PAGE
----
Putin's visit to Astana draws scorn from Kazakhs on social media

By Kanat Altynbayev

The 6th CICA summit in Astana, which took place on October 13, was attended by Russian President Vladimir Putin. [The presidential administration's website,]

The 6th CICA summit in Astana, which took place on October 13, was attended by Russian President Vladimir Putin. [The presidential administration's website,]

ALMATY -- Kazakhs are urging their government to cut ties with Russia even as Astana hosted Russian President Vladimir Putin for international summits last week.

The Kazakh capital on October 12-13 hosted the Conference on Interaction and Confidence Building Measures in Asia (CICA).

The next day, it also held the Commonwealth of Independent States (CIS) and Central Asia–Russia summits.

The presidents and heads of state of some 10 countries attended the high-level forums.

A demonstrator holds a placard during a rally in support of Ukraine in Almaty on March 6. [Malika Autalipova/AFP]

A demonstrator holds a placard during a rally in support of Ukraine in Almaty on March 6. [Malika Autalipova/AFP]

Putin arrived in Astana on October 13, just days after large-scale missile strikes rained down over Ukraine's Kyiv, Zaporizhzhia, Vinnytsia, Lviv, Ivano-Frankivsk, Dnipropetrovsk, Khmelnytskyi, Mykolaiv, Rivne and Odesa regions.

The Ukrainian Defence Ministry said October 10 that Russia had fired 83 missiles at Ukraine, of which its air defences shot down 52. Forty-three of those were cruise missiles.

The missile strikes damaged energy infrastructure facilities and dozens of multistory residential buildings and cars.

Ukraine said 19 people died and more than 100 were wounded in the strikes, while the United Nations (UN) said Russia's bombardment may have violated the laws of war.

'A bloodsucker and scoundrel'

Putin's visit to Astana comes amid growing disapproval of his regime in Kazakhstan.

Thousands of Kazakh Facebook users shared an image of the Russian president in which he is sporting Adolf Hitler's signature mustache and haircut in front of the flag of Nazi Germany.

A caption reads, "We oppose Putler's visit to Kazakhstan."

"I'm a Kazakh citizen and I don't want putin [sic] to come to my country. I don't want the feet of a war criminal to touch the soil of my home," Arman Shaikenov, who works at Kazakh Humanities and Law University in Astana, wrote on Facebook.

Shaikenov deliberately wrote 'Putin' in lowercase, a sign used on Kazakh social media to underscore disparagement.

"Putin is a bloodsucker and scoundrel. No one in Kazakhstan is waiting for you," wrote Janat Aimaganov, an instructor at Almaty Technological University.

"The man who issued the orders to again attack peaceful cities last night is coming here. People died. Even children died," wrote Yerzhan Yessimkhanov of Almaty, an entrepreneur and partner in the international law firm GRATA International.

"Let's call a spade a spade: a war criminal and murderer is coming to Kazakhstan. He's the man who in Ukraine is called a cannibal," he added.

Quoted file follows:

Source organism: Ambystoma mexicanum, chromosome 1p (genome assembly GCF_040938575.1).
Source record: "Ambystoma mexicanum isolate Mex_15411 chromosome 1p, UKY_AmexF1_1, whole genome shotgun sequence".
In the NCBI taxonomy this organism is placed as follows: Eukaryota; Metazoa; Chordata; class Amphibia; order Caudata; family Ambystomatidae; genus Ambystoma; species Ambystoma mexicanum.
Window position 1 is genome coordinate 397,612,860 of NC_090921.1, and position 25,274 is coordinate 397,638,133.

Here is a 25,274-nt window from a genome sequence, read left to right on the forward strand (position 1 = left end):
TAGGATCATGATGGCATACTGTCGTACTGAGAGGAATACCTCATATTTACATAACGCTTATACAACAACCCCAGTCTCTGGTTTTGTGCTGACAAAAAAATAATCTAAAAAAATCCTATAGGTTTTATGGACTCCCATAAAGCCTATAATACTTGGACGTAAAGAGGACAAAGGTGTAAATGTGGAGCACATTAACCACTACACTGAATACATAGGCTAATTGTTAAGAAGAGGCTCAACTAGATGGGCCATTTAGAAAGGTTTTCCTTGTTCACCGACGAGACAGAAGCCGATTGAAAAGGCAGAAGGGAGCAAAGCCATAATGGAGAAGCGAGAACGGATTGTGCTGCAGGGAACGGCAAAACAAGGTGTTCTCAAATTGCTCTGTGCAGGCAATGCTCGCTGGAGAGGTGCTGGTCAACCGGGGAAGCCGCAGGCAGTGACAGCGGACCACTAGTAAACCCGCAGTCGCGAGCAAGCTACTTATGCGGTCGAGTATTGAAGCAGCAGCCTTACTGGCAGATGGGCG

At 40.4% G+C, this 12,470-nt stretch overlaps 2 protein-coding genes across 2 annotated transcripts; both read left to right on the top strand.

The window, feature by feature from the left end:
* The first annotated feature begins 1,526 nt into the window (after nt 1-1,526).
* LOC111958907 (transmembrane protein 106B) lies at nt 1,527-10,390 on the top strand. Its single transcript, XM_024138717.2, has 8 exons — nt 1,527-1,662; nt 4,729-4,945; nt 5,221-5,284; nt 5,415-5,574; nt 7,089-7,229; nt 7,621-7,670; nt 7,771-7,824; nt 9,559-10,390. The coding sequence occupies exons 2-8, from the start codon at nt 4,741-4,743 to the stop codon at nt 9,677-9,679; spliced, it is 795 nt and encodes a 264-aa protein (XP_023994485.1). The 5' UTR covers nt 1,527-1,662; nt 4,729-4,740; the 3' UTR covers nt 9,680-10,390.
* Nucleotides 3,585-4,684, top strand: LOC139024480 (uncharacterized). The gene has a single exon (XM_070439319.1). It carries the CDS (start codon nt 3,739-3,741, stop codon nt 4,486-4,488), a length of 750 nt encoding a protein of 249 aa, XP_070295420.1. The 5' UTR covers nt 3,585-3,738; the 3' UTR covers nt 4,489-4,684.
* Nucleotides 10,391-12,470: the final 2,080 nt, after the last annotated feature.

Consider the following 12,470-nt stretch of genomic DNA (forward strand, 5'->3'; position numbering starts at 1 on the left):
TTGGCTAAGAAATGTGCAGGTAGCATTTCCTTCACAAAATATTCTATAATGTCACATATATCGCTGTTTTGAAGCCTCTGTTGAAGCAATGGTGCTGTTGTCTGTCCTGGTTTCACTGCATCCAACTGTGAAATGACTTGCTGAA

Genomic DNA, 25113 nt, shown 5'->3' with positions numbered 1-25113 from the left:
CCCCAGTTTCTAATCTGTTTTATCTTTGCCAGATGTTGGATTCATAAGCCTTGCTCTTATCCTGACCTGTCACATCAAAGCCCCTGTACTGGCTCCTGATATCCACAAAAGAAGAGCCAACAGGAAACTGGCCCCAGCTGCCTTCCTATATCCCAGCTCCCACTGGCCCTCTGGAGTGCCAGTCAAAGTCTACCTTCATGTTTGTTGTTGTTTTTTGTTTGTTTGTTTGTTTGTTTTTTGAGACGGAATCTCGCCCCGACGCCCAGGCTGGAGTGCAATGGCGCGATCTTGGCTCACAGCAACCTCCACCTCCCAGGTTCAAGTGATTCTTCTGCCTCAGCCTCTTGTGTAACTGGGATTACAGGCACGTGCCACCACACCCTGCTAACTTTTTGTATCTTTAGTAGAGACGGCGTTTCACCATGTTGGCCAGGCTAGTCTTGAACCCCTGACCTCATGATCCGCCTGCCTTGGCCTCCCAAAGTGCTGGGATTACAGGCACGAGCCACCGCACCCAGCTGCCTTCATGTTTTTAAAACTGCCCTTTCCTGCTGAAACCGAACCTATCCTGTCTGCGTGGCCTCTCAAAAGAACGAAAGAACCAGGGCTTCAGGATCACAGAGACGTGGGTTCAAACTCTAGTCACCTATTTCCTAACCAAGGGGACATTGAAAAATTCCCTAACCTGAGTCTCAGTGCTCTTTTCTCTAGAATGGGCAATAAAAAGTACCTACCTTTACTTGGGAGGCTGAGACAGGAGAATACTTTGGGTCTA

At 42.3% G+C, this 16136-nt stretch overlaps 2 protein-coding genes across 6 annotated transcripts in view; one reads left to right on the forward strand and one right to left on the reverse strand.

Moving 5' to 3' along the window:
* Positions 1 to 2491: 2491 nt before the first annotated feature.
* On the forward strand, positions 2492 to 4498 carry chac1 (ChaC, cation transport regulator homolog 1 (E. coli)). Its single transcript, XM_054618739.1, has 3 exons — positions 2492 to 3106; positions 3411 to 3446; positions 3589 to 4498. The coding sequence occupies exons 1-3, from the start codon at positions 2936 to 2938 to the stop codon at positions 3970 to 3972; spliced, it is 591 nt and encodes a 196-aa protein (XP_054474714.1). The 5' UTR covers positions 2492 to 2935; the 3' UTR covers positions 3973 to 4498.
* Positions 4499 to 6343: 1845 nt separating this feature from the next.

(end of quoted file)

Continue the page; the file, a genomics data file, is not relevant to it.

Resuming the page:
Yessimkhanov urged the government to sever all ties with Russia, even if that means that Kazakhstan will need to face dire consequences.

Sooner or later Kazakhstan will need to take this step so that it "doesn't associate with this evil in plain view of the civilized world", he said.

"When your neighbour assaults children and you know it but you still say hello to him and invite him to your home, before you know it all your other neighbours will start to think that you have too much in common with him," Yessimkhanov wrote.

Yelena Shvetsova of Astana, the executive director of the human rights NGO Erkindik Kanaty (Wings of Freedom), asked why Kazakhstan, which opposes the war, is officially welcoming the person who unleashed it and recently fired missiles on Ukrainian cities.

In an interview with Caravanserai, Shvetsova said that although social media should not be taken as an indicator of the opinion of the country's population as a whole, the majority of the people in her circle, which is made up of civil society, have sharply criticised Putin's visit to Kazakhstan.

"We realise that we have a political and economic relationship with Russia, but it would have been better to meet with Putin outside Kazakhstan," she said.

'We need to join the civilised world'

Kazakhs' current negative sentiment about Putin's visit to their country comes amid changes in Kazakhstan's foreign policy priorities, say observers.

Astana has not recognised the self-proclaimed territories in eastern Ukraine -- the Donetsk People's Republic and Luhansk People's Republic, where the Russian authorities staged illegal referendums late last month -- or that of Crimea.

Instead, Kazakhstan has stated its commitment to UN principles and respect for Ukraine's sovereignty and territorial integrity.

Kazakh officials earlier this month also rejected demands by Russia to expel Ukraine's Ambassador to Kazakhstan Petr Vrublevsky after he said in an interview in August that Ukrainian armed forces aim to "kill as many Russians as possible".

Zhyldyz Aliyeva, a reporter for the Almaty newspaper Delovaya Nedelya (Business Week), said that in the future, official Astana will attempt to limit co-operation with Russia and its dependence on Moscow in all areas.

"People's intensifying condemnation of the war in Ukraine with its missile attacks on cities and killing of civilians, and the population's rising hatred for Putin can't fail to influence the position of the Akorda [Kazakhstan's presidential residence] and its political decisions," Aliyeva told Caravanserai.

"We need to join the civilised world, not the totalitarian past that the Kremlin is striving for."

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He could talk via the Internet video link. What do we need Putin here for? Let him stay in his dungeon.


True, he's not welcome here.